Print book sales showed "continuing resilience" in 2014, with overall spending on print and digital titles increasing across the year. Meanwhile, online book buying overtook in-store book buying for the first time last year.
In 2014, sales of print and e-books stood at £2.2bn, up 4% from the previous year. The data was revealed today (25th March) at Nielsen Book's annual conference, BookInsights.
Overall, e-books accounted for 30% of book units purchased in 2014, with the fastest growth coming in non-fiction and children's categories. However, digital migration in those categories still remains limited, while there were signs that migration in categories such as romance and fantasy was slowing. Altogether 56% of the 36,000 book buyers in Nielsen Books & Consumers UK Survey owned a tablet by the end of 2014, up from 41% in the previous year, with 25% owning an e-reader.
Overall spending on children's books grew 15% in 2014, mainly driven by a 9% growth in print sales. YA was one of the strongest performing genres, with the growth in book spend driven by those aged 13-34. Adult book print sales saw a 4% decline, but the shortfall was made up by digital growth. Despite the rise in overall book spending, volume sales were down compared to previous years.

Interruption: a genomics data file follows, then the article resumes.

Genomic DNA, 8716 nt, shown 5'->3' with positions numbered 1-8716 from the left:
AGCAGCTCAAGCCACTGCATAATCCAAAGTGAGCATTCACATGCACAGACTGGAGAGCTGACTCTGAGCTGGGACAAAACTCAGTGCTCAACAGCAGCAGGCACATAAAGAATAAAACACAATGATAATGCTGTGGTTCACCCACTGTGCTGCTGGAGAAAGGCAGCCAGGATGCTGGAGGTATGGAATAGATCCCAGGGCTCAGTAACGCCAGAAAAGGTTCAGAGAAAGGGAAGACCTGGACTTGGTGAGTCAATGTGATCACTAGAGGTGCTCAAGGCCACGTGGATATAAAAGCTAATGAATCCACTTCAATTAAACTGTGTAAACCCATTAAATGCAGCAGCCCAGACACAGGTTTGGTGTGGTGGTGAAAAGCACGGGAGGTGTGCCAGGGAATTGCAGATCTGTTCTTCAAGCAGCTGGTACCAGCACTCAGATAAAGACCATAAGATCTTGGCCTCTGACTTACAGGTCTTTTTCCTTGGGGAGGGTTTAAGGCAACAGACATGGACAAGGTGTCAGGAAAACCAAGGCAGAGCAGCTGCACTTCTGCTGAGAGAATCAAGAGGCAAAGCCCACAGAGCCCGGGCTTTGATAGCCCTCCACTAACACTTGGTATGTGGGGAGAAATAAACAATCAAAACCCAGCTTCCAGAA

2014 also saw online spending on books overtake in-store spending on books for the first time. However, bookshops actually gained share in the print market, and remain ahead of online sales for children's books, impulse buys and the gift market. Overall, the proportion of books bought for gift occasions fell from 25% to 20% between 2012 and 2014. Spending on digital formats as gifts rose, but did not make up the shortfall in print gift buying.
Steve Bohme, Nielsen Book’s UK Consumer Research Director, said: “In 2014, we saw an increasing number of readers engaging with digital reading and media, but the proportion of book buyers reading printed books, newspapers and magazines has stayed level over the last three years. While digital helped grow a number of key market sectors, there was lower spending in 2014 than 2013 on genres such as crime, romance, historical fiction, annuals, cookery, health/fitness and travel.”